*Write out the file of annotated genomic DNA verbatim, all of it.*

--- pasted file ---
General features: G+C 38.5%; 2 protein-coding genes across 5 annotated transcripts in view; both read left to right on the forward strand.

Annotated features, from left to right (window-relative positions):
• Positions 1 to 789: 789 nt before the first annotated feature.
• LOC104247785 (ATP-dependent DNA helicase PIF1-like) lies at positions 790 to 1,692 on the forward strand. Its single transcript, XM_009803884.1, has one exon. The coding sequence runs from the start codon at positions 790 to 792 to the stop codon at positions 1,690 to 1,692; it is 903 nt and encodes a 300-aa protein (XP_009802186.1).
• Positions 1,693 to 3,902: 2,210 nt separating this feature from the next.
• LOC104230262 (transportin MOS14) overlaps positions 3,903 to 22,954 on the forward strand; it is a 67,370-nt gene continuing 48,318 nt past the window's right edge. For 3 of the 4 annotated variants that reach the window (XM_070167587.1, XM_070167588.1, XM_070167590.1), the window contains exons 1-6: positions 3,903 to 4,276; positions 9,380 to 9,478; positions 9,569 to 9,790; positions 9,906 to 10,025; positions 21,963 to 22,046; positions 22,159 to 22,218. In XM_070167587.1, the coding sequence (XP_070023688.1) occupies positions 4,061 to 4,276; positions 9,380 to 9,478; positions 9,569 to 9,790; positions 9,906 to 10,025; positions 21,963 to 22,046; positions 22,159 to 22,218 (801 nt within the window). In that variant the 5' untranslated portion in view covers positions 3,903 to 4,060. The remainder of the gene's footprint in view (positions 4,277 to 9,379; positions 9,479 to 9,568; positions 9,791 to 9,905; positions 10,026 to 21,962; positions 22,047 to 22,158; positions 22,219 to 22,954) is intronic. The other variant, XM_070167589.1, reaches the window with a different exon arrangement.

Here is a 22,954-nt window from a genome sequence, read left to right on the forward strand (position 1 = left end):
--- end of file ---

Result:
General features: G+C 38.5%; 2 protein-coding genes across 5 annotated transcripts in view; both read left to right on the forward strand.

Annotated features, from left to right (window-relative positions):
• Positions 1 to 789: 789 nt before the first annotated feature.
• LOC104247785 (ATP-dependent DNA helicase PIF1-like) lies at positions 790 to 1,692 on the forward strand. Its single transcript, XM_009803884.1, has one exon. The coding sequence runs from the start codon at positions 790 to 792 to the stop codon at positions 1,690 to 1,692; it is 903 nt and encodes a 300-aa protein (XP_009802186.1).
• Positions 1,693 to 3,902: 2,210 nt separating this feature from the next.
• LOC104230262 (transportin MOS14) overlaps positions 3,903 to 22,954 on the forward strand; it is a 67,370-nt gene continuing 48,318 nt past the window's right edge. For 3 of the 4 annotated variants that reach the window (XM_070167587.1, XM_070167588.1, XM_070167590.1), the window contains exons 1-6: positions 3,903 to 4,276; positions 9,380 to 9,478; positions 9,569 to 9,790; positions 9,906 to 10,025; positions 21,963 to 22,046; positions 22,159 to 22,218. In XM_070167587.1, the coding sequence (XP_070023688.1) occupies positions 4,061 to 4,276; positions 9,380 to 9,478; positions 9,569 to 9,790; positions 9,906 to 10,025; positions 21,963 to 22,046; positions 22,159 to 22,218 (801 nt within the window). In that variant the 5' untranslated portion in view covers positions 3,903 to 4,060. The remainder of the gene's footprint in view (positions 4,277 to 9,379; positions 9,479 to 9,568; positions 9,791 to 9,905; positions 10,026 to 21,962; positions 22,047 to 22,158; positions 22,219 to 22,954) is intronic. The other variant, XM_070167589.1, reaches the window with a different exon arrangement.

Here is a 22,954-nt window from a genome sequence, read left to right on the forward strand (position 1 = left end):